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Abstract or Description

The objective of the current study is to develop a new cryomacroscope prototype for the study of vitrification in large-size specimens. The unique contribution in the current study is in developing a cryomacroscope setup as an add-on device to a commercial controlled-rate cooler and in demonstration of physical events in cryoprotective cocktails containing synthetic ice modulators (SIM)-compounds which hinder ice crystal growth. Cryopreservation by vitrification is a highly complex application, where the likelihood of crystallization, fracture formation, degradation of the biomaterial quality, and other physical events are dependent not only upon the instantaneous cryogenic conditions, but more significantly upon the evolution of conditions along the cryogenic protocol. Nevertheless, cryopreservation success is most frequently assessed by evaluating the cryopreserved product at its end states-either at the cryogenic storage temperature or room temperature. The cryomacroscope is the only available device for visualization of large-size specimens along the thermal protocol, in an effort to correlate the quality of the cryopreserved product with physical events. Compared with earlier cryomacroscope prototypes, the new Cryomacroscope-III evaluated here benefits from a higher resolution color camera, improved illumination, digital recording capabilities, and high repeatability in tested thermal conditions via a commercial controlled-rate cooler. A specialized software package was developed in the current study, having two modes of operation: (a) experimentation mode to control the operation of the camera, record camera frames sequentially, log thermal data from sensors, and save case-specific information; and (b) post-processing mode to generate a compact file integrating images, elapsed time, and thermal data for each experiment. The benefits of the Cryomacroscope-III are demonstrated using various tested mixtures of SIMs with the cryoprotective cocktail DP6, which were found effective in preventing ice growth, even at significantly subcritical cooling rates with reference to the pure DP6.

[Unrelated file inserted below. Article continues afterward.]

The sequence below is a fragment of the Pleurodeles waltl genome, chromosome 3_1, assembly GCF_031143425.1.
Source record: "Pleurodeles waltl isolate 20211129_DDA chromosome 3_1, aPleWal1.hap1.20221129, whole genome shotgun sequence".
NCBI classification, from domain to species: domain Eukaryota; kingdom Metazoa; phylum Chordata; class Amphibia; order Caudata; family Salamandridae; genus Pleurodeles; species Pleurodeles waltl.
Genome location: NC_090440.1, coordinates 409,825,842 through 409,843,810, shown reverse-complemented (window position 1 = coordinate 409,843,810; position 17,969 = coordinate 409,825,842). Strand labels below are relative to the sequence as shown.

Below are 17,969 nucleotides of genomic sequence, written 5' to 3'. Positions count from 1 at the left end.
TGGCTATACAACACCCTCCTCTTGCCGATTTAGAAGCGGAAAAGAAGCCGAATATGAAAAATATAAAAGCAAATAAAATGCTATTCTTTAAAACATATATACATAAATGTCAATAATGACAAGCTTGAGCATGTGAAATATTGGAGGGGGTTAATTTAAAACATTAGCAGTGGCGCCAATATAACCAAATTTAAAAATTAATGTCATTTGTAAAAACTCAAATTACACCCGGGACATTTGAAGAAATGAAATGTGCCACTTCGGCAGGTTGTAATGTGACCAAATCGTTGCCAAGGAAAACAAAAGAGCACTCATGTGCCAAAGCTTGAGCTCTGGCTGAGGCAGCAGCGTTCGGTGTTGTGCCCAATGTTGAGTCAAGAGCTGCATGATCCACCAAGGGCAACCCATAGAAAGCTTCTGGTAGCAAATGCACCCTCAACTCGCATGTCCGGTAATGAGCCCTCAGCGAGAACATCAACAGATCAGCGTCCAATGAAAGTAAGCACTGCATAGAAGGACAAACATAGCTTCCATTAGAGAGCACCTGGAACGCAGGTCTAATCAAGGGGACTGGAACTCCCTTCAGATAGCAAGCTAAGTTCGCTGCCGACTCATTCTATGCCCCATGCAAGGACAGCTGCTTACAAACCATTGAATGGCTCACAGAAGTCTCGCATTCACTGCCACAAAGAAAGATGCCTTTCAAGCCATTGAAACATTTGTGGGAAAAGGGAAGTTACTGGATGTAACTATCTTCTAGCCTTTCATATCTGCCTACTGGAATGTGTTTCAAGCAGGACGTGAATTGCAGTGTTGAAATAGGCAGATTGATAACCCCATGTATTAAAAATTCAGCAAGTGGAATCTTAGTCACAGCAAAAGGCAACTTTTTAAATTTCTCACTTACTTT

Published In

Cryobiology, 67, 3, 264-273.